Joe Bakhmoutski never thought he would have to deal with cancer. Cancer was something that happened to others. When Joe found out that he had testicular cancer, everything was suddenly up in the air. Life seemed so much harder.

Treated for testicular cancer by medical oncologist Dr David Pook, it has been a trying time for Joe and his family. By working through the many trials and tribulations that come with cancer, Joe has discovered a new sense of purpose, passion and potential.

‘Losing my testicle, chemo and procedures hammers home what I always knew, but was never forced to confront in a real, tangible way – how fragile and short life is and how I need to make the most of it, on my terms.’

He has immersed himself in knowledge about treatment and side effects and it became a powerful weapon against worry and uncertainty.

Joe has now written a book called, ‘Finding Hope in Times of Uncertainty: A Guide to Thriving in the Challenging World of Today’. He shares practical ways to tackle uncertainty in your daily life and help you bounce back after a crisis. Joe is a proud and passionate supporter of ANZUP and he is donating $5 dollars of each copy of his latest book sold to support ANZUP clinical trials. 

Find out more and purchase Joe’s book.

Joe believes that we must connect treatment to cutting edge research in order to free patients from the clutches of cancer.

Through his Simplify Cancer podcast, Joe brings together expert advice and survivor insights to help tackle cancer mentally, socially and emotionally.

Q: What events led up to your diagnosis, or, how did you discover what you were suffering from was cancer?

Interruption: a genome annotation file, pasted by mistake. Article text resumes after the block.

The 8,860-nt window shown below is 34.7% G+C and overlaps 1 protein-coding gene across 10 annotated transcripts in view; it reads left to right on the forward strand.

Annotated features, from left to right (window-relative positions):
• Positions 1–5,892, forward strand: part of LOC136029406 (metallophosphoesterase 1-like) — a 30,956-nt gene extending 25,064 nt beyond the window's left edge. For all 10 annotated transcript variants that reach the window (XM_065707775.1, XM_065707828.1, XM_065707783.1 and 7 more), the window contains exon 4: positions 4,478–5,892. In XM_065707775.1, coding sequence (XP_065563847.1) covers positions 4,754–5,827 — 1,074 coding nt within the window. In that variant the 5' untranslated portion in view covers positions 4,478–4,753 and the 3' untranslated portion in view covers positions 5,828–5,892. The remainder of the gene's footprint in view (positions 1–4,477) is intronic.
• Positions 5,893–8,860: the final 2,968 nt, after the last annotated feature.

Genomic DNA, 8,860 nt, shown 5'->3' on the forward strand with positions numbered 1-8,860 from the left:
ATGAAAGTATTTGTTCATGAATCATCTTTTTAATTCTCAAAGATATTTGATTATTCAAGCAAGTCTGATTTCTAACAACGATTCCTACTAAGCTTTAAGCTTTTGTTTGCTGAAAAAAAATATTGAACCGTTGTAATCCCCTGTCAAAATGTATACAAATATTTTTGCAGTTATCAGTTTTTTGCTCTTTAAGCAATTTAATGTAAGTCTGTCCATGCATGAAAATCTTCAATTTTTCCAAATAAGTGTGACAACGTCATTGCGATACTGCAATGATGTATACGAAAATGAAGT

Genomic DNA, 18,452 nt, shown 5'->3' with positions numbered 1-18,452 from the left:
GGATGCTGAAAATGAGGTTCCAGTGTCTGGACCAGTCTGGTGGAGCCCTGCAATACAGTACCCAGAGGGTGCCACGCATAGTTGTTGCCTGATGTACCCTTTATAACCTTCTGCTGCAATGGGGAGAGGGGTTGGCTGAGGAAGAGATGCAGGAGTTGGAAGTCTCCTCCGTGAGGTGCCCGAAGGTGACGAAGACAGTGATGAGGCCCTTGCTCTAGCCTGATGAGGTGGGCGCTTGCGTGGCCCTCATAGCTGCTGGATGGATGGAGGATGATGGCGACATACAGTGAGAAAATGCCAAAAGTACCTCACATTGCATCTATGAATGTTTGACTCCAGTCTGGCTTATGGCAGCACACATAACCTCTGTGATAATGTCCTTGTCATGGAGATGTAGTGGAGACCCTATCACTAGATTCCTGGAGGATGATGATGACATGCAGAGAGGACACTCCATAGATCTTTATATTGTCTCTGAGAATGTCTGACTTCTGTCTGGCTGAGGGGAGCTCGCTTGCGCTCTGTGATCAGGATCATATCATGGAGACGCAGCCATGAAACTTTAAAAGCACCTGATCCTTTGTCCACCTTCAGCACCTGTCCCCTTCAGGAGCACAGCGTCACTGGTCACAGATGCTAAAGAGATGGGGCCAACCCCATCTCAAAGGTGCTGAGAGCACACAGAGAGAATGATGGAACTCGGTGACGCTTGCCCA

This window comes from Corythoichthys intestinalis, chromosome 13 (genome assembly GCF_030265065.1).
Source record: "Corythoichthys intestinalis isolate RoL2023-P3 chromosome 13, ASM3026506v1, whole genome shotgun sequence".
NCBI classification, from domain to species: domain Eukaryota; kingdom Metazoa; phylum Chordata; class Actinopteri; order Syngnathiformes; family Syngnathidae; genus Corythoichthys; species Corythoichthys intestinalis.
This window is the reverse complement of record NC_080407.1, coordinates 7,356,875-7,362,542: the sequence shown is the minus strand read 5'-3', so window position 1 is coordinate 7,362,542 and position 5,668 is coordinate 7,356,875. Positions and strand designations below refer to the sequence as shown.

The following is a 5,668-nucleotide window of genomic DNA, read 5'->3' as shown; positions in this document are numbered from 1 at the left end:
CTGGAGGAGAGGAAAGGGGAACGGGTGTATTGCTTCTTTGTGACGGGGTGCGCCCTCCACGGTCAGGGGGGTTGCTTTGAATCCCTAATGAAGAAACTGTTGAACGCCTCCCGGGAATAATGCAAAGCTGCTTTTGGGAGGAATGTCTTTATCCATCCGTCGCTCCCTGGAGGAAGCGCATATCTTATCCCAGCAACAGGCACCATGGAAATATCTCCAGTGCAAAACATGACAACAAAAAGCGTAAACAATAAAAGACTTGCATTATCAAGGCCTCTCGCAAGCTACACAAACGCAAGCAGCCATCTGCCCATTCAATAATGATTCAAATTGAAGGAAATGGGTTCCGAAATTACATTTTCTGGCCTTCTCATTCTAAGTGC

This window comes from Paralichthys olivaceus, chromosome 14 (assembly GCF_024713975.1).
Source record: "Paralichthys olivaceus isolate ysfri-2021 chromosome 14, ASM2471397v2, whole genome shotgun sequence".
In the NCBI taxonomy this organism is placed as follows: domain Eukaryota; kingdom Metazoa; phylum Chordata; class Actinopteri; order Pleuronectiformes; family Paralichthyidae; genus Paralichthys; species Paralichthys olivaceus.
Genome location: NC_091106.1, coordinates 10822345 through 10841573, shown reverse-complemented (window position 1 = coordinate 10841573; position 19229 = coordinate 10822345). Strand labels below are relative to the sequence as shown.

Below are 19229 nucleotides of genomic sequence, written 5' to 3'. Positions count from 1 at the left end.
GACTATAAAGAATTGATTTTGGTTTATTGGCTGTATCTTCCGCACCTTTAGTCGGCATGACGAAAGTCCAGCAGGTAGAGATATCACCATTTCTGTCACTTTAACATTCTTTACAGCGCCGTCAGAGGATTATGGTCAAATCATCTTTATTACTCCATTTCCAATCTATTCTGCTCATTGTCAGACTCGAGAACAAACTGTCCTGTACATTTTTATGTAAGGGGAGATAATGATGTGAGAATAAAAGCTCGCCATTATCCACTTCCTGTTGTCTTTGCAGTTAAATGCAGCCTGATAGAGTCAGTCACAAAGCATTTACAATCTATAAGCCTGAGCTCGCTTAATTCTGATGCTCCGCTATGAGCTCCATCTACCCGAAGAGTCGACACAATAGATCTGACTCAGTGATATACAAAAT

A: It has been wrong from the start, like ants in my pants – my undies always too tight; I could never get to sleep properly, hot flushes… Then, one night in the shower I felt my testicles and a shudder went through me when I found the lump. It was cold, hard, foreign, and I knew it was serious. From then on, it all happened quite quickly!

Q: What was your first reaction when you were told you had cancer?

A: I went completely numb. The whole world froze around me, I couldn’t think, it just didn’t add up… Nothing made sense anymore. It’s weird; you think that cancer always happens to somebody else, until it’s your “lucky” turn!

Q: Obviously, cancer puts your whole life on hold. Do you remember a specific moment when you were hit by this realisation?

A: Imagine you’re in the bush. It’s a beautiful day, you’re having a great time, enjoying the scenery and you’re looking forward to nice long walk. Suddenly, somebody puts a blindfold on you. You can’t see, you’re lost, stumbling, in the dark where nothing is for certain. This constant uncertainty is what it hit me the most, when I was in my oncologist’s waiting room, that I can’t make plans. Everything is up in the air and you are forced to live day to day.

Q: What did you do to help meet the challenges of your treatments?

A: Learning the ins and outs of chemotherapy, of side effects and what things I need to pay attention to, and that not only gave me confidence in understanding what’s going on, but also whoever I spoke to, there was no need to dumb it down for me, it was incredibly crucial for me to have boundaries around cancer and all the worries around it.